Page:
in many cases, these materials remain in the final component.
Examples of the latter include; ceramic particles in colloidal or
slurry form, metallic particles in slurry form, dissolved salts which
are reduced to metal in the powderbed, polymers in colloidal or
dissolved form, and drugs in colloidal or dissolved form. 3D Printing
has been extended to the fabrication of LCC components by printing
different materials in different locations, each through its own
ink-jet nozzle(s). Figure 1 illustrates this
conceptually with two different colors, each representing the printing
of a different material into the powder bed with local control of
position. 3D Printing is thus capable of fully three dimensional
control of composition.
Figure 2: Information Pathway
The LCC information pathway with 3D
Printing begins with a designer interacting with a standard CAD system
to define the shape of the object, see Figure 2.
The solid model thus created is then
exported from the CAD system as a standard exchange format such as
STEP or IGES. In the course of our prior
work, we implemented an LCC modeler based on tetrahedral mesh
data structure. This finite-element based LCC modeler can be thought
of as a special instance of our generalized cellular decomposition
approach to LCC modeling. It was
chosen as a convenient method to demonstrate the information pathway
and to explore the issues associated with LCC. Once the geometry of
the model is fully defined, it is loaded into a finite-element mesh
generator via a neutral format, and meshed into a set of tetrahedra.
This process is referred to as pre-processing in Figure
2. The composition of a part is established
by specifying the composition values at the vertices of each
tetrahedron and interpolating between them. As an exemplar of a
design tool, we developed a method to specify a composition profile
normal to the surface and apply this profile to an entire object.
Post-processing (see also Figure 2) then converts the designed LCC model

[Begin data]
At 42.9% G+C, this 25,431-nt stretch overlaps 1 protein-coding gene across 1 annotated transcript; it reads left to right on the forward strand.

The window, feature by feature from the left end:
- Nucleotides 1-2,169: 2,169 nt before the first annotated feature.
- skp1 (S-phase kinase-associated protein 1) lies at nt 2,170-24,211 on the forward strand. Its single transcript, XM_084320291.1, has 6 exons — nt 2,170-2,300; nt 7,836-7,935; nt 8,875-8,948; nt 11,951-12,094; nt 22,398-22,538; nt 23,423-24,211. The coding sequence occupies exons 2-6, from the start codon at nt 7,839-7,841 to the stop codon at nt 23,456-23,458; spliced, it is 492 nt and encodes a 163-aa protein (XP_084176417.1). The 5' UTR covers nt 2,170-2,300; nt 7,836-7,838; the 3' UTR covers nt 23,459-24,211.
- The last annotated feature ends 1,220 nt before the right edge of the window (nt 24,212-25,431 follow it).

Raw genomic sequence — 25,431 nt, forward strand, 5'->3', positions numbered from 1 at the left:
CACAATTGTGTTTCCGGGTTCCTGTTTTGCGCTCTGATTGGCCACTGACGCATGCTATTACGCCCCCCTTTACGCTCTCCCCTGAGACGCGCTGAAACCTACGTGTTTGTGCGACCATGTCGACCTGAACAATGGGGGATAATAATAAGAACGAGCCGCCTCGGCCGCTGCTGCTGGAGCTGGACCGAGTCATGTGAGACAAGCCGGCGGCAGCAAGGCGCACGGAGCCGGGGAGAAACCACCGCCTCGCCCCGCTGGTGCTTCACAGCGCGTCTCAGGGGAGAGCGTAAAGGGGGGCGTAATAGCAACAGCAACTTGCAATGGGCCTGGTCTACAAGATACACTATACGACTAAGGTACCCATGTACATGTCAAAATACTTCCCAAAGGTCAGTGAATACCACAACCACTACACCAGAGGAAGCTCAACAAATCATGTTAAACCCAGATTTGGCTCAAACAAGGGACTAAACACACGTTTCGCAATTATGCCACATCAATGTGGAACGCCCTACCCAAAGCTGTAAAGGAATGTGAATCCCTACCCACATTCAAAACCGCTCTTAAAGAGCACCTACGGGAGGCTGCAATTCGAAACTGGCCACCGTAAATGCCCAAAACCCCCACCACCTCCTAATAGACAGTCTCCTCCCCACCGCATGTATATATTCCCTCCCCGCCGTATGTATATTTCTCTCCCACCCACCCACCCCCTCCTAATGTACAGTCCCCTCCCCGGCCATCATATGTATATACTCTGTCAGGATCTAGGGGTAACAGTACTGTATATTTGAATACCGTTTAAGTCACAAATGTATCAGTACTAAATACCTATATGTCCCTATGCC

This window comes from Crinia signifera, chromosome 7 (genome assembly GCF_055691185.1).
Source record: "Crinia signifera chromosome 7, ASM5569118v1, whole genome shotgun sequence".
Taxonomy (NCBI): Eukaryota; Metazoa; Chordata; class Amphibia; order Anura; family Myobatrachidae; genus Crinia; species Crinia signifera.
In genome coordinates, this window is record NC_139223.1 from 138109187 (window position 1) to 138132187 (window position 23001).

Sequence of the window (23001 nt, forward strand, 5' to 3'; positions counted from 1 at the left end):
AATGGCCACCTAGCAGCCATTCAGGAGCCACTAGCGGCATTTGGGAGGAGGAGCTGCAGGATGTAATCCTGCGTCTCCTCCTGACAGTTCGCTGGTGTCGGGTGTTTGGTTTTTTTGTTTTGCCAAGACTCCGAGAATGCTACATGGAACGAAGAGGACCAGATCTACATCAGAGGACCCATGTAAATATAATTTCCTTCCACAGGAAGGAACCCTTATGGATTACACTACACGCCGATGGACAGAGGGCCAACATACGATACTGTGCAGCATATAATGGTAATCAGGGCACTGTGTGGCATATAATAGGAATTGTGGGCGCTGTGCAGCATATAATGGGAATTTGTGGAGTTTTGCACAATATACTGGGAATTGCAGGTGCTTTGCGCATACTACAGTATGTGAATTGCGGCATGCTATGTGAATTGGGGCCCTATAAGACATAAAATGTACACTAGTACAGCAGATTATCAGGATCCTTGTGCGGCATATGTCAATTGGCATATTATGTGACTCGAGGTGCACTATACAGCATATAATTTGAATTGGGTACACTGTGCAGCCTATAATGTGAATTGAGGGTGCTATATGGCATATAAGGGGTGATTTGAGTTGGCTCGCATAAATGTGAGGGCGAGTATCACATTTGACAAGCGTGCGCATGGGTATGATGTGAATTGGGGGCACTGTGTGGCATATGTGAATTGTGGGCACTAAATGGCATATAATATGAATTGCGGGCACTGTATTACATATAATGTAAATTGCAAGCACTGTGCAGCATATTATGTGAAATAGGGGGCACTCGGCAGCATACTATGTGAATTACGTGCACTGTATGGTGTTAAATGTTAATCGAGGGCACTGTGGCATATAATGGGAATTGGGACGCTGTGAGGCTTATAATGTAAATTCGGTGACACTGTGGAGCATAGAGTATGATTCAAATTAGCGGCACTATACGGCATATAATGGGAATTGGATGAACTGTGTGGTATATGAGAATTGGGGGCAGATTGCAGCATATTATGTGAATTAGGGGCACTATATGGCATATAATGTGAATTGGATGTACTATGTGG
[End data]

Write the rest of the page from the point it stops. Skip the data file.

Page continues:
into instructions for the 3D Printing machine.
Post-processing takes place on a layer-by-layer basis
along two parallel paths: (1) the accurate definition of the surface
(Geometry Slice); and (2) rendering the composition of the body
(Material Slice). The continuous-tone material composition is
rendered into printable discrete information using haltoning (or
dithering) algorithms. The boundary and composition information is
recombined to produce the drop-by-drop instructions that are loaded
onto the 3D Printing machine. Special attention is given to
reconciling conflicts which occur at the boundary where the designer's
intent in both composition and surface finish must be recognized.
The complete information and 3D Printing pathway have been tested and
demonstrated with a part of representative complexity
as shown in Figure 3.
The part is an injection molding tool and the
design challenge is to place hard phases in a designed composition
profile near the surface. In this demonstration, two colors of ink
were printed (magenta and cyan) with the condition that the sum of
the materials was everywhere constant. The bottom image in Figure
3 shows a photograph of a layer of the actual printed part.
This can be compared with the material and
geometry information above it, which become merged to produce the
instructions which led to the printed part.
Figure 3: Demonstration of Information Pathway